Historians have never quite figured out how to judge Peter Hardeman Burnett, and so mostly have ignored him. Yet in the sweep of western history, he’s a hard man to ignore. He held more positions in the early American West than any other leader, including a short term on the California Supreme Court in 1857–1858.

There are two ways of looking at Burnett’s career, one, that he was prepared as few men were for high leader- ship positions, or, two, that he stumbled from one office to another, seldom accomplishing much and leaving behind a legacy of racism-infested decisions.

Burnett is scarcely mentioned in California histories, even though he played a major role in advocating for California self-rule following the Mexican-American War in 1848. He organized rallies, made speeches and wrote long newspaper articles. However, his role was not as great as he boasted to a colleague in 1850: “I believe I have a right to claim the responsibility of making the first public movement toward the formation of a state government.”1

Notably, and impressively, Burnett was elected in 1849 to a two-year term as the first civilian governor of the new state — not just elected, but elected overwhelmingly by those early Californians who voted.2

Yet, scarcely 13 months after taking office, he resigned in disgrace on January 9, 1851, widely judged as ineffective and inept. His resignation letter to the Legislature cited “unexpected and unforeseen’’ circumstances that required him to attend to his “private affairs’’ without additional explanation.3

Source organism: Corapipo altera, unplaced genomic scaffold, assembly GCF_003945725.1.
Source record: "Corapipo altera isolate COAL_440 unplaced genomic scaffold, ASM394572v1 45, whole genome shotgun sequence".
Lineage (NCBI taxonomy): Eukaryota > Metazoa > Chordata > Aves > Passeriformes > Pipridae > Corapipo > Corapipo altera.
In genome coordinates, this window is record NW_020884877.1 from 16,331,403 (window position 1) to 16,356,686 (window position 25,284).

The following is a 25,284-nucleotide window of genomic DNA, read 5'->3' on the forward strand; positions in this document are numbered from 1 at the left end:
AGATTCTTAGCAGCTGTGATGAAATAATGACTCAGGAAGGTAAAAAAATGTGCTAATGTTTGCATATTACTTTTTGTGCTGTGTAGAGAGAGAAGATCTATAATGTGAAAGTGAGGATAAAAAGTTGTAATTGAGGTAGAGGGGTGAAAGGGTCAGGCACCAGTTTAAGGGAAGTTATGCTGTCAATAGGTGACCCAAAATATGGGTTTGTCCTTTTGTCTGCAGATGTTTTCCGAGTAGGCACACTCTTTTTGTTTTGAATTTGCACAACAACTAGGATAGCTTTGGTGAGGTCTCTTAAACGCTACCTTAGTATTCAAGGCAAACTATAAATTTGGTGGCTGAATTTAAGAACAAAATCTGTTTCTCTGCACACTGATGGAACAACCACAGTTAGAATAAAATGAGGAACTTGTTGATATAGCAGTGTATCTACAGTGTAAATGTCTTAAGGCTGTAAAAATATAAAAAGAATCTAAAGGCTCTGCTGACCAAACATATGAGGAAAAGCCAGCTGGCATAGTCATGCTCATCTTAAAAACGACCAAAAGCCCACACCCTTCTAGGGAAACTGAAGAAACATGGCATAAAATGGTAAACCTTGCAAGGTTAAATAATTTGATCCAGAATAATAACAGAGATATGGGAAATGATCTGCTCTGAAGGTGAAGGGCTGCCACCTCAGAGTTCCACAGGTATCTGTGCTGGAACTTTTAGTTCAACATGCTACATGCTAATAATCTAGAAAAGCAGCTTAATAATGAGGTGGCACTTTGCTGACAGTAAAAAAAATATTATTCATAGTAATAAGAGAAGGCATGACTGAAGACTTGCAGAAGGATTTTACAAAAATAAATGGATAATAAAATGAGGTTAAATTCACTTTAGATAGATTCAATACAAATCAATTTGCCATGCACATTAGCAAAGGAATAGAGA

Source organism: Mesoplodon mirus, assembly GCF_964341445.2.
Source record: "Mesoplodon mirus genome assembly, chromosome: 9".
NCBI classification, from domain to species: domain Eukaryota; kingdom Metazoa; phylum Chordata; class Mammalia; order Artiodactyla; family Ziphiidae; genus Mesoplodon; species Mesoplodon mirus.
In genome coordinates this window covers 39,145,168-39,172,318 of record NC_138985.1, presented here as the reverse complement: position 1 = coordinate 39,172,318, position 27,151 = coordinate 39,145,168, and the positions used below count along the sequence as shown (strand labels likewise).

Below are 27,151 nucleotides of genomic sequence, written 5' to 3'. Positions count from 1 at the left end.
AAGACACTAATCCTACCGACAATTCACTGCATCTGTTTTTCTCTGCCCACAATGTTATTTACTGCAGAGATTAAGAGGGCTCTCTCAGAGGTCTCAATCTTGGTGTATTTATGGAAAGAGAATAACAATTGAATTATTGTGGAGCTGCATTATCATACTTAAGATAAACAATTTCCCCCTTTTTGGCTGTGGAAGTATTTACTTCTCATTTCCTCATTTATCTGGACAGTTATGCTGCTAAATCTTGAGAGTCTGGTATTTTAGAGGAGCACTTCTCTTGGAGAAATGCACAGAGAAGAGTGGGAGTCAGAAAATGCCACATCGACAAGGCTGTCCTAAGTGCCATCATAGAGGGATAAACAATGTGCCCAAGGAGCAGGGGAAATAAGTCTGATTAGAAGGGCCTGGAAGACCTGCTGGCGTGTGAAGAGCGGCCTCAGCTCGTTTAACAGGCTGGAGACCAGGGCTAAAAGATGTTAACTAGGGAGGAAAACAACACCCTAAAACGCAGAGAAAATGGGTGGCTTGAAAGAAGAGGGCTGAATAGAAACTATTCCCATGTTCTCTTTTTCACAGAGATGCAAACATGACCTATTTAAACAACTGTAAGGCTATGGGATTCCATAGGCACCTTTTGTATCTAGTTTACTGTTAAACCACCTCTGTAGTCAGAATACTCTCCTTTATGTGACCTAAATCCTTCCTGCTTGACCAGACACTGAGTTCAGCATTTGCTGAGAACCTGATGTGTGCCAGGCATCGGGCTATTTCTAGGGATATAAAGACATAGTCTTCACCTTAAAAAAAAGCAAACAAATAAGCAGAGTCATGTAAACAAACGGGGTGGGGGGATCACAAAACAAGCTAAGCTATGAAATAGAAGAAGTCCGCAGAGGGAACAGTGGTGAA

Typical of Burnett’s up-and-down career, he was up again when he was appointed to the California Supreme Court in 1857, and down again after he ruled on behalf of a slave holder in In re Archy,4 a fugitive slave case. Historian Stacey L. Smith called the ruling “the dying gasp of slaveholder rights in California.”5 It also proved the dying gasp of Burnett’s long and controversial political and judicial career.

Burnett’s racism had both geographical and family origins. He came of age in the slave states of Tennessee and Missouri — he was born in Nashville on November 15, 1807.6 His father owned slaves, as did his prosperous grandfather, Thomas Hardeman. In Missouri, Burnett would acquire two slaves of his own.7 When a storeowner in Tennessee, he shot and killed a black slave who allegedly broke into his store — an accident, Burnett claimed.8